"Budapest had a significant Gay and Lesbian population all the time," the site says. "The significant aversion against them, the legal and social exclusions, started to decrease after 1990 only. A Hungarian word, 'meleg,' was born for homosexuality without abusive, discriminating content."

The page includes lists of gay bars, gay clubs, lesbian parties, gay-friendly restaurants and cafes, gay accommodations, "gay homepages," "sexshops," and "useful informations." See and click on "Gay and Lesbian Budapest."


The office of Turkey's Public Prosecutor has dismissed an attempt by the governor of Bursa to shut down that province's transgender and gay group, the Rainbow Association (Gökkusagi Dernegi).

The governor's office had claimed the group's existence violated laws that ban organizations which promote activities that are illegal or offend public morality.

In its determination, the Prosecutor's Office said "homosexuality is not an offense" and that the Rainbow Association exists "to reach accord with society and defend their rights while explaining their identity."

The organization has "not acted with a deliberate intention of offense," the ruling said.


The gay resort town of Sitges has become the first Spanish locality to erect a gay sculpture in a public space.

Mayor Jordi Baijet unveiled the pink-triangle stone Oct. 5. It reads: "Sitges Against Homophobia - 'Never again' - October 5, 1996-2006."

In 1996, the city government came under fire for keeping special records on homosexuals who walked along the beach after dark. The then-mayor ordered the documents' destruction, but a right-wing city councilor took offense at the mayor's move and began telling the media that gay men had forced local youths into prostitution. As a result, tensions flared between gay and straight residents throughout the summer, and, in September, a group of neo-Nazis attacked a gay waiter.

On Oct. 5, 1996, gays staged a protest against the attack and to call for the city councilor's resignation. They were met by counterprotesters who bombed them with eggs and assaulted them. Police had to escort the gays to safety.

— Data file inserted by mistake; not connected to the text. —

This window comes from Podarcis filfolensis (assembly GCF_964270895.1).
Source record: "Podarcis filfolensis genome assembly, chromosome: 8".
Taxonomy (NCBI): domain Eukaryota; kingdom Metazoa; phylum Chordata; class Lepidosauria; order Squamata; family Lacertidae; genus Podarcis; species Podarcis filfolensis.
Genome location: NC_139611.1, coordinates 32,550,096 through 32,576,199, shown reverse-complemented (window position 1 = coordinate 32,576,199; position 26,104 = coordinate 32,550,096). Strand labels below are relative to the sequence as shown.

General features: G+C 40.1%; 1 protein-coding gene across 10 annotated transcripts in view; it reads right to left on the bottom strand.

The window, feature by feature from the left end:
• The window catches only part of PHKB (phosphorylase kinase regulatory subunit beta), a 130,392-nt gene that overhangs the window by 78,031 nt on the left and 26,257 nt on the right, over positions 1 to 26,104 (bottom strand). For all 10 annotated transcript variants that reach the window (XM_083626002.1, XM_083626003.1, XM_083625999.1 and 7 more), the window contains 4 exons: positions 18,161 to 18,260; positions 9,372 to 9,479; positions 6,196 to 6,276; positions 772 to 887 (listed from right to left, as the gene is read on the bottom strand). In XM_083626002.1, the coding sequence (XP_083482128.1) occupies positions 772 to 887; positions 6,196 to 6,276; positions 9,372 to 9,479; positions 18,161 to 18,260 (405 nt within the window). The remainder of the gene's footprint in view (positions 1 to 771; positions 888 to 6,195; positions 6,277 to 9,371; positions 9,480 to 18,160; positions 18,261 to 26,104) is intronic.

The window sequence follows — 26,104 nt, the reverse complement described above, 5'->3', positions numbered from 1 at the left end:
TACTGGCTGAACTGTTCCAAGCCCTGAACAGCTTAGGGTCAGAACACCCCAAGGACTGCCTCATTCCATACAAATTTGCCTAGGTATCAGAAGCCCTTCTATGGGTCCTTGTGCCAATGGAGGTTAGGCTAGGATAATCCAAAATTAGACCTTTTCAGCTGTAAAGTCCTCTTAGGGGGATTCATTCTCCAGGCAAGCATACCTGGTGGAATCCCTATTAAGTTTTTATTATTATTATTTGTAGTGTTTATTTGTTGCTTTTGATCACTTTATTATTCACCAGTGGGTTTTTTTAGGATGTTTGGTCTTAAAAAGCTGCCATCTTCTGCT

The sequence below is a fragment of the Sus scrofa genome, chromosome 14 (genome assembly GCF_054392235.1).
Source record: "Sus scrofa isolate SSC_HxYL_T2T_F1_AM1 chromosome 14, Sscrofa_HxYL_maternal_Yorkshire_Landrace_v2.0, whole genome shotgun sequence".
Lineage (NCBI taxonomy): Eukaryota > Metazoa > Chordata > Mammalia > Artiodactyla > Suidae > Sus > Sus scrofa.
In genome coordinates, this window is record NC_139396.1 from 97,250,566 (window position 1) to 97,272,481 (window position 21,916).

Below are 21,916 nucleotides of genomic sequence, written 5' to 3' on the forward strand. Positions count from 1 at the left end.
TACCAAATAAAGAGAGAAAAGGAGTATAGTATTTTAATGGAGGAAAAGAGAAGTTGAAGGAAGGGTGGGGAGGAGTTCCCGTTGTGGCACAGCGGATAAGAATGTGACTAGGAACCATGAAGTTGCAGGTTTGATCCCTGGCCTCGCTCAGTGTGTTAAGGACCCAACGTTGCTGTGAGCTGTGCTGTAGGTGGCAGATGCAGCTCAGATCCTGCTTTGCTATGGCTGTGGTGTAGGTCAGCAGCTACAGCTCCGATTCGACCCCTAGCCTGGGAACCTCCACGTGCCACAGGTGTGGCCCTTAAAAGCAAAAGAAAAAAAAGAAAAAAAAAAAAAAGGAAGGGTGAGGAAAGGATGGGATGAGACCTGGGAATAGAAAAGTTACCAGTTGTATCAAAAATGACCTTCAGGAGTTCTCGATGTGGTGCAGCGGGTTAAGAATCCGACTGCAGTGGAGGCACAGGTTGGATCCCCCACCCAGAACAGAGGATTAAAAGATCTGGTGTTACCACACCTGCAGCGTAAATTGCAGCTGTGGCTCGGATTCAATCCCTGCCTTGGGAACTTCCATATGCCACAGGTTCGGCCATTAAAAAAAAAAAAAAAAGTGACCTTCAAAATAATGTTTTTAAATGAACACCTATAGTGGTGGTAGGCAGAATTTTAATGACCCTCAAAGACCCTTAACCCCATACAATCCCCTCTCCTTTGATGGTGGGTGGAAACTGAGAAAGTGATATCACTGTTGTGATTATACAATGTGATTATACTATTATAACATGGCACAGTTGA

The antihomophobia sculpture remembers that day. The city government also is distributing antihomophobia posters and has staged a photographic exposition of the Oct. 5, 1996, conflict.

Eugeni Rodríguez of the Gay Liberation Front of Catalonia told Europa Press that the city's new actions "close a wound."
October 24, 2006
by Rex Wockner


"This is the only drug I've ever thought worth taking. ... This stuff keeps me sane and happy. I could write without it ... if I were sane and happy. I'd say it's a great drug -- but obviously it's not very healthy. You can't afford to smoke it if you've got anything to do. ... You've got to be in the right position to take it. You've got to have achieved most of your ambitions because it chills you out to such a degree that you could lose your ambitions."

--Gay singer George Michael as he lit up a marijuana cigarette during an Oct. 20 interview in Spain with the British TV program The South Bank Show. The episode airs Oct. 31.


"The public think I'm a man on the brink of a breakdown because I fell asleep in my car, I hit a parked car and because I cruise as a gay man. I feel good. I live in the house of my dreams with the man of my dreams. I'm happy with the music I'm making -- and I'm still loaded. I'm enjoying my life. ... I hope my future is very different. I hope I learn to shut my mouth. If I did, I would probably have all the sex I like, wherever I like. Which I do anyway. I should learn to shut my mouth and sing. That would be clever."